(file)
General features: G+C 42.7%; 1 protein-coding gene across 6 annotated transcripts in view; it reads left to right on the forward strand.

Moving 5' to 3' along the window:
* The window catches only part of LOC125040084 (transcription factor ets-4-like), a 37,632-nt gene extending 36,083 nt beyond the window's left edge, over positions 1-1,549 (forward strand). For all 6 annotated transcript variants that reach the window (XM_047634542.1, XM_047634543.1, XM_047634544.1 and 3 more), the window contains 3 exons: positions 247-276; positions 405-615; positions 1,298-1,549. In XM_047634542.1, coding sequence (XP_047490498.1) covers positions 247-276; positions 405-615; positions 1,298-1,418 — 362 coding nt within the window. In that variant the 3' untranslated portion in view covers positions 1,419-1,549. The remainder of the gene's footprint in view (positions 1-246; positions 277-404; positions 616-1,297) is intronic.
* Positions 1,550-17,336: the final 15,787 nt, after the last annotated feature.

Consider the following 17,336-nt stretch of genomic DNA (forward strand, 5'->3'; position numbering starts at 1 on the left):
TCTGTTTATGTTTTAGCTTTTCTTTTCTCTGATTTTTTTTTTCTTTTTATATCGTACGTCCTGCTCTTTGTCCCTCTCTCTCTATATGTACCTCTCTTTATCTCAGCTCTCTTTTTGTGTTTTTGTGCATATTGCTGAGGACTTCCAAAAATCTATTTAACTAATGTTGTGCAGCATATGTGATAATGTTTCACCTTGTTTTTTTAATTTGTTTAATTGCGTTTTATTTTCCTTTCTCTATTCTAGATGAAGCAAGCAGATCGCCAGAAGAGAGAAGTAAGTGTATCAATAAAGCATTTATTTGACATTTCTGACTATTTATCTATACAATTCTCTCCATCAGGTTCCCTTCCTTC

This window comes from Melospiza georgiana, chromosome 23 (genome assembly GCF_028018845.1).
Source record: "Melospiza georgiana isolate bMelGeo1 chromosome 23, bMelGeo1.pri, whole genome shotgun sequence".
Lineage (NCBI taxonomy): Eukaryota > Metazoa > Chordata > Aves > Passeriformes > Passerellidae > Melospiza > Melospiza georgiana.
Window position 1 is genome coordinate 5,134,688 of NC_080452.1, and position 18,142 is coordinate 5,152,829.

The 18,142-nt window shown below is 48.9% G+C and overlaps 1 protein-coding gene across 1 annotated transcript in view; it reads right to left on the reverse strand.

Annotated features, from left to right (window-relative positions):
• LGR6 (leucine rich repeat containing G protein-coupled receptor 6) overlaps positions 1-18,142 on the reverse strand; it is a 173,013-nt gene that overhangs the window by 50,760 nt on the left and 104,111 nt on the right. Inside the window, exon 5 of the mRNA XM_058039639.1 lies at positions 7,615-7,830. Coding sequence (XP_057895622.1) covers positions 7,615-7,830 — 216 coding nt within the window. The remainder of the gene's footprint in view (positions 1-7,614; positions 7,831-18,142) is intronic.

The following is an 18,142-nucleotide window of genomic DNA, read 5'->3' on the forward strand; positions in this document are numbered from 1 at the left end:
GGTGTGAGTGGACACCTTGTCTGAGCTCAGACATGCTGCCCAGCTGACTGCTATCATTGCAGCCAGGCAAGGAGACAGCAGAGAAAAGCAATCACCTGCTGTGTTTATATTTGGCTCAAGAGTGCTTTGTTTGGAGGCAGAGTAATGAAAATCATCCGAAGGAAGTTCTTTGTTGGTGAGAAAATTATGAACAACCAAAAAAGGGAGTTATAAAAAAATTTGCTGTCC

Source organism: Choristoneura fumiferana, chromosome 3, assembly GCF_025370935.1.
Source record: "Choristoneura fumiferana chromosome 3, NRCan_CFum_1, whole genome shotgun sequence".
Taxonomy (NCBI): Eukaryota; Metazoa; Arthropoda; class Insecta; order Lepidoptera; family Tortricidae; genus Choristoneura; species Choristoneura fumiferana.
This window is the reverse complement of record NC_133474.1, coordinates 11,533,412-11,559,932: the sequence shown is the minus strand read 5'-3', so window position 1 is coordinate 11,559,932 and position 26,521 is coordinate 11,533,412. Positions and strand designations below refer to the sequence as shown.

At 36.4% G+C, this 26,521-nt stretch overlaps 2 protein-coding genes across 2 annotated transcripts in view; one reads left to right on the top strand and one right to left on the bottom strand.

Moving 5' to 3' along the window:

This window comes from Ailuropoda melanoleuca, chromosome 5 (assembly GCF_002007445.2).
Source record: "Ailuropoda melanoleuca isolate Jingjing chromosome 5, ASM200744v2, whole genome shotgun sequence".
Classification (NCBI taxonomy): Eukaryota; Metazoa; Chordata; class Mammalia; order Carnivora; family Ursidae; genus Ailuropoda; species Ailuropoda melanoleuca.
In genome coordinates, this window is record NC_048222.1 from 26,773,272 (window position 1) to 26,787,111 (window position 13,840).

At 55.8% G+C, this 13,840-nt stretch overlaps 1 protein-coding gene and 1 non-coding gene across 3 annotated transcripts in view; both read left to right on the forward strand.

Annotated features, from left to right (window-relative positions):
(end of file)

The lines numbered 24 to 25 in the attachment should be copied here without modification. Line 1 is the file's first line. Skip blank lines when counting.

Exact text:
Classification (NCBI taxonomy): Eukaryota; Metazoa; Chordata; class Mammalia; order Carnivora; family Ursidae; genus Ailuropoda; species Ailuropoda melanoleuca.
In genome coordinates, this window is record NC_048222.1 from 26,773,272 (window position 1) to 26,787,111 (window position 13,840).